Indian Standard Codes are the minimum set of requirements set up by experts of the Bureau of Indian Standards (BIS) to design, construct, alteration & maintenance of buildings. These codes specify minimum requirements and maximum allowable limits to safeguard public interest such as sanitation, health & safety of the occupants. It addresses most important concerns such as safety against earthquakes & other natural forces such as wind, water, and fire.
These codes help us “build right” the first time when it matters the most. Since safety is of utmost importance, they are developed by experts through a convolutive process. These codes are reviewed & updated as new developments in the building design process are accommodated.
The construction industry is the biggest employer but also faces great challenges in all stages of development. Challenges left unattended tend to become risks to the safety & welfare of people. During such complicated & stressful turns of events, one must consider pausing & rethink the use of resources & tools to guide the way out of danger. One of such resources is Building Design Codes enforced by the Indian Government.
There are many Indian standards applicable for the field of civil engineering by we shall brief you a few to help you understand the importance of code in civil engineering.
1. IS 1498 -2002: CLASSIFICATION AND IDENTIFICATION OF SOILS FOR GENERAL ENGINEERING PURPOSES
Soil is the most important element in ensuring the building's safety as the whole building foundation rest on it. This standard helps in the identification & classification of soil types which help structural engineering in designing foundations & structural systems for all the building construction.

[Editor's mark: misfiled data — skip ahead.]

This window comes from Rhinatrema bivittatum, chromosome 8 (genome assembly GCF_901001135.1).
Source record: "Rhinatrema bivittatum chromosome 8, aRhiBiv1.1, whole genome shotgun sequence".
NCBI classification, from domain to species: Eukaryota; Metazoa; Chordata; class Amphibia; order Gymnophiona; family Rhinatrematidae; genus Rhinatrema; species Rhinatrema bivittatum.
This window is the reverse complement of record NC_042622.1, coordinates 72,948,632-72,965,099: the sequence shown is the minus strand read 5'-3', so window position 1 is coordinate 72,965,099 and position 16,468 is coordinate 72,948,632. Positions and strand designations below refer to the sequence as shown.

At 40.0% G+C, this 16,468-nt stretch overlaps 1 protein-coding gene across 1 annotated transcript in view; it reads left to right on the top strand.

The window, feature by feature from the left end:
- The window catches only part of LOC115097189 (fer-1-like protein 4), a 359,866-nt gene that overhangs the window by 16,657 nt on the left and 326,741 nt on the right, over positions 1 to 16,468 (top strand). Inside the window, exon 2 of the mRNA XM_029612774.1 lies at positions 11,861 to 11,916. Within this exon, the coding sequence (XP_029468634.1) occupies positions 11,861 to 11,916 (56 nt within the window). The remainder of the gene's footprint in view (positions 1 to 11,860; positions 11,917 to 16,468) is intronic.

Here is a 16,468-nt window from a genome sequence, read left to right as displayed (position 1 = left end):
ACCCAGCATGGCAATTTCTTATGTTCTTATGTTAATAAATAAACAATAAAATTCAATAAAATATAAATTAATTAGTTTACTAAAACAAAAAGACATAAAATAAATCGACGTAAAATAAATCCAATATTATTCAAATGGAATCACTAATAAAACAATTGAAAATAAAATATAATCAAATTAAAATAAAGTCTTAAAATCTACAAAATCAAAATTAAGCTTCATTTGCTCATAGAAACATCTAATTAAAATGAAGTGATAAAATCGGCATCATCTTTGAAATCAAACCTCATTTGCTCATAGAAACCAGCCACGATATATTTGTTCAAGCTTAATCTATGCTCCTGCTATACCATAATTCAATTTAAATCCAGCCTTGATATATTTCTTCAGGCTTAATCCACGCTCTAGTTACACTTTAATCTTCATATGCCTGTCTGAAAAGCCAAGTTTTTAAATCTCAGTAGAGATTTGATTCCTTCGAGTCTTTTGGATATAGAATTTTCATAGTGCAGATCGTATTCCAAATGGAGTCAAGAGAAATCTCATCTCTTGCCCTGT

IS 1498 was first developed in the year of 1960. Ten years later, in 1970 the first revision was made. Since then, there are two amendments done in this code & was reaffirmed in 2002.
This standard covers a system for the classification and identification of soils for general engineering purposes. The information given in this standard should be considered as guidance only for treating the soil for engineering purposes.
This code classifies soil into three Categories: Fine-grained soil, Coarse-Grained soil, and highly organic soil & other miscellaneous soil materials.
Fine-grained soil is divided into 3 subcategories based on the liquid limit. These further have a wide range of subcategories to pinpoint specific soil types.
Coarse-Grained soil is divided into 2 subcategories. These categories are based on sieve analysis & percentage passing & Retained on a 4.75 mm IS Sieve. This classification also widens into several soil types to define its specific mechanical properties.
This code contains resourced information about soil classification & identification in the field. Appendix A contains particle size of soil sections as per IS 1498-1959 & IS 1498-1970.
Determination of soil type & particle size along with the content of different organic matters helps in defining the characteristics of the soil. It is most vital in the monsoon season as these organic matters tend to change volume when comes in contact with water. This directly affects the type & strength of foundation to be built in a specific type of soil.
2. IS 800-2007: General construction in steel - Code of practice (Third Revision)